New York City's specialized public high schools—Stuyvesant, Brooklyn Technical, the Bronx High School of Science and the rest—are the most coveted and competitive schools in the country's most segregated school system. It is, therefore, not surprising that they have a persistent and glaring diversity problem. Department of Education data released last week shows that Stuyvesant, which enrolls more than 800 students per class, accepted only nine black students for the 2016-17 school year.

About a third of all white and Asian students who applied to a specialized high school for the coming school year were accepted to at least one. For comparison, only 3% of black students scored high enough to gain entry, although black and Latino students make up the majority of public school students city-wide.

In hopes of evening the numbers, a group of State democrats has proposed legislation that would fund tutoring for the controversial Specialized High School Admissions Test (SHSAT). As it now stands, the SHSAT is the only factor in determining admission for Stuyvesant, the Bronx High School of Science, and Brooklyn Tech—one multiple-choice test, the results of which are analyzed independent of interviews, transcripts, or any other formal application.

Some advocates have called for an overhaul of the application process. The NAACP Legal Defense Fund filed a complaint against the SHSAT back in 2012, and Mayor de Blasio, whose son Dante is a Brooklyn Tech alum, pushed for different admission standards when he was running for Mayor in 2013. But this new proposal more closely resembles one put forth by a group of specialized high school alumni in 2014—that city middle schools should simply do a better job of preparing their students for the test. Improve test prep, not the admission process, they argue.

Easier said than done. The City's Gifted & Talented program, which accepts students starting in kindergarten, has been criticized for branding some students as underperforming from a very young age. And a recent New School study showed that low state test scores tend to be a self-fulfilling prophecy—parents with socioeconomic means (by and large white families) tend to steer their children out of local schools that are already underperforming. As a result, the very same parents with the time and resources to invest in their children's schools balk at the very schools that could benefit from their interest.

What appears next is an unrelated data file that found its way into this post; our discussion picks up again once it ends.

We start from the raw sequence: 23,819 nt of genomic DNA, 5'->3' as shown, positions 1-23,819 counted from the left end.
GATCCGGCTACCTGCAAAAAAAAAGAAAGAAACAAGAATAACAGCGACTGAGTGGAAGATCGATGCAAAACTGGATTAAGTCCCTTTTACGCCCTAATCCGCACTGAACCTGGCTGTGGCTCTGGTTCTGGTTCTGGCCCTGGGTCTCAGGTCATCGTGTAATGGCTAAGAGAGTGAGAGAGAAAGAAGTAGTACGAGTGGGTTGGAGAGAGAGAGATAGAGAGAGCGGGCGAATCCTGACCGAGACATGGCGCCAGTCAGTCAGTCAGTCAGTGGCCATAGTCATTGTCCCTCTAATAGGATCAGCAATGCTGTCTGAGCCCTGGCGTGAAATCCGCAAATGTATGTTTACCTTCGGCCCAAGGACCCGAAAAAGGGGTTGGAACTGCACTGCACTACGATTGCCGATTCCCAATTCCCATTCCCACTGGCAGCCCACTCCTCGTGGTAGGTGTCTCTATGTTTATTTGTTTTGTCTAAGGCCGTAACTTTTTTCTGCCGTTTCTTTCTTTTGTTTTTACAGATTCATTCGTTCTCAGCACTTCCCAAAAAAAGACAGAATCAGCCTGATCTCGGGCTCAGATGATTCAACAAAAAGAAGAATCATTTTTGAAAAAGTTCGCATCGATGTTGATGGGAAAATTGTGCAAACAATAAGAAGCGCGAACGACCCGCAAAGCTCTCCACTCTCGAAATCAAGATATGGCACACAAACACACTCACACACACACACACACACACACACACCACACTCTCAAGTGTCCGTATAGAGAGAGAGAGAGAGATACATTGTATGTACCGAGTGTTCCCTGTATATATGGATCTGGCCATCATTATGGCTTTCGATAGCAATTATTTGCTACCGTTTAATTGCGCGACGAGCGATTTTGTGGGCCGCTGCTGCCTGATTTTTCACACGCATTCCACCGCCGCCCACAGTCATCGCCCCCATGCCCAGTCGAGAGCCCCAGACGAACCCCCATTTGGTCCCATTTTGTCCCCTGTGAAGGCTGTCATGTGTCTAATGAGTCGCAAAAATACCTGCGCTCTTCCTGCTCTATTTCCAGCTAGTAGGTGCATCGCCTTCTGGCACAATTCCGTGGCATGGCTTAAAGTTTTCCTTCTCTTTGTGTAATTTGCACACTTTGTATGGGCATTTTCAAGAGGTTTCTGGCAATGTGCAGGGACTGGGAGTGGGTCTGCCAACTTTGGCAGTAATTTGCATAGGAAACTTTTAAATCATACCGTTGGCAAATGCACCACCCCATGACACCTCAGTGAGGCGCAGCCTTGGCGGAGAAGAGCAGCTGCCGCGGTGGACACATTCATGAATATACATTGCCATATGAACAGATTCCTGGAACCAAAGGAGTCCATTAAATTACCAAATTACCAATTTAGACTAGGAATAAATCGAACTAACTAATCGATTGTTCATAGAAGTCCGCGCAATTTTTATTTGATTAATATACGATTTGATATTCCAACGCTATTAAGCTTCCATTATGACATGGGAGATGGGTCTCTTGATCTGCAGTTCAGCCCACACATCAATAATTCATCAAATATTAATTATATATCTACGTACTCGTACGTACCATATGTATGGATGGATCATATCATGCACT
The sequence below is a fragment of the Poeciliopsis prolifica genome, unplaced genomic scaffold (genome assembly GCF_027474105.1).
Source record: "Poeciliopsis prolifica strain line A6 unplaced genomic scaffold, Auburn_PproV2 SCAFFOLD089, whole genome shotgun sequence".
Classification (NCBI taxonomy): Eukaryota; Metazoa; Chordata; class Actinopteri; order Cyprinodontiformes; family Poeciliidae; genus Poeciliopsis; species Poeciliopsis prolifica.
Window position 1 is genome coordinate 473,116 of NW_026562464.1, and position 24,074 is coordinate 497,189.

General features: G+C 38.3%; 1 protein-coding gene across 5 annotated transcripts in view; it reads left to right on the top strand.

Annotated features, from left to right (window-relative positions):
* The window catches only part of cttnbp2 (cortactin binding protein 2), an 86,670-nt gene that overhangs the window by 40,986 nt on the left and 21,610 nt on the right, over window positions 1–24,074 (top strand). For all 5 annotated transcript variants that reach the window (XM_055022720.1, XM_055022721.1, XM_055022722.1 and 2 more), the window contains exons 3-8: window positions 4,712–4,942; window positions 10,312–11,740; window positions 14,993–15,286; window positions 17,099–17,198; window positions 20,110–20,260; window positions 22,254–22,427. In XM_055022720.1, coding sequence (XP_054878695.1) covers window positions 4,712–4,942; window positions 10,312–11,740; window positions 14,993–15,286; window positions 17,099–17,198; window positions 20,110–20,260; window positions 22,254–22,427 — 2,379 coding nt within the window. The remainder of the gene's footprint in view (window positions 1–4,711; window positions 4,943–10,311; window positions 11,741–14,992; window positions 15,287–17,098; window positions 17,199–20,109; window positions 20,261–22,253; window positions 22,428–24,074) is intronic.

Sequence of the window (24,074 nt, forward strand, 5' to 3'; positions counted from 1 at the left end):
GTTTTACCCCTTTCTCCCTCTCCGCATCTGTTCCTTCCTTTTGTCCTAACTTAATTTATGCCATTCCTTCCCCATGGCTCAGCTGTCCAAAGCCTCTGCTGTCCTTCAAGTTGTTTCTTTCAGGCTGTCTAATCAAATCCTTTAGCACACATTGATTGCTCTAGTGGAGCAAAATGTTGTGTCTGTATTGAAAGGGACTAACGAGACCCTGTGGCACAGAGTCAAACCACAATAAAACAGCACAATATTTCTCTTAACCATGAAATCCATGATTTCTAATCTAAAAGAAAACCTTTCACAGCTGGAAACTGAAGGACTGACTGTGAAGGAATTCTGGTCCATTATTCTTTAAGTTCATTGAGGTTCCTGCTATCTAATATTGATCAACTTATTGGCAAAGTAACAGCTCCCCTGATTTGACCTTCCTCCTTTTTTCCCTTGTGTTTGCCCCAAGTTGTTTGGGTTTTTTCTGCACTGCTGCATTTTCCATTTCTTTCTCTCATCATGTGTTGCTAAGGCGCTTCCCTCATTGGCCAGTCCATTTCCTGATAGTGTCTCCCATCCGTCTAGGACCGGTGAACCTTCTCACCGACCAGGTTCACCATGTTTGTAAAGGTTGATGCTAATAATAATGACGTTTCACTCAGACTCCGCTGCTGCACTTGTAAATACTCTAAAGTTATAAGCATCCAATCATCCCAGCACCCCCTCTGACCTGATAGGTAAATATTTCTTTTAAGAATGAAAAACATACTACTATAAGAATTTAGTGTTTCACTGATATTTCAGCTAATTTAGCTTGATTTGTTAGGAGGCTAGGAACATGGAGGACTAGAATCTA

One of the bill's sponsors, Bronx Assemblyman Jeffrey Dinowitz, is a Bronx Science alum. "While some have advocated for a more complex admissions process, they are in reality doing a disservice to the students they want to help, and to the premise of objectivity upon which these specialized schools were founded," he said in a statement. "I strongly oppose making any changes to the SHSAT."

The State proposal introduced this week also calls on the DOE to establish Gifted & Talented programs in districts where there currently are none—District 7 in the South Bronx, District 12 in Bed-Stuy, and District 21 in Brownsville according to DNAInfo—and an "outreach coordinator" at each specialized school to focus on informing families at largely minority middle schools about the test.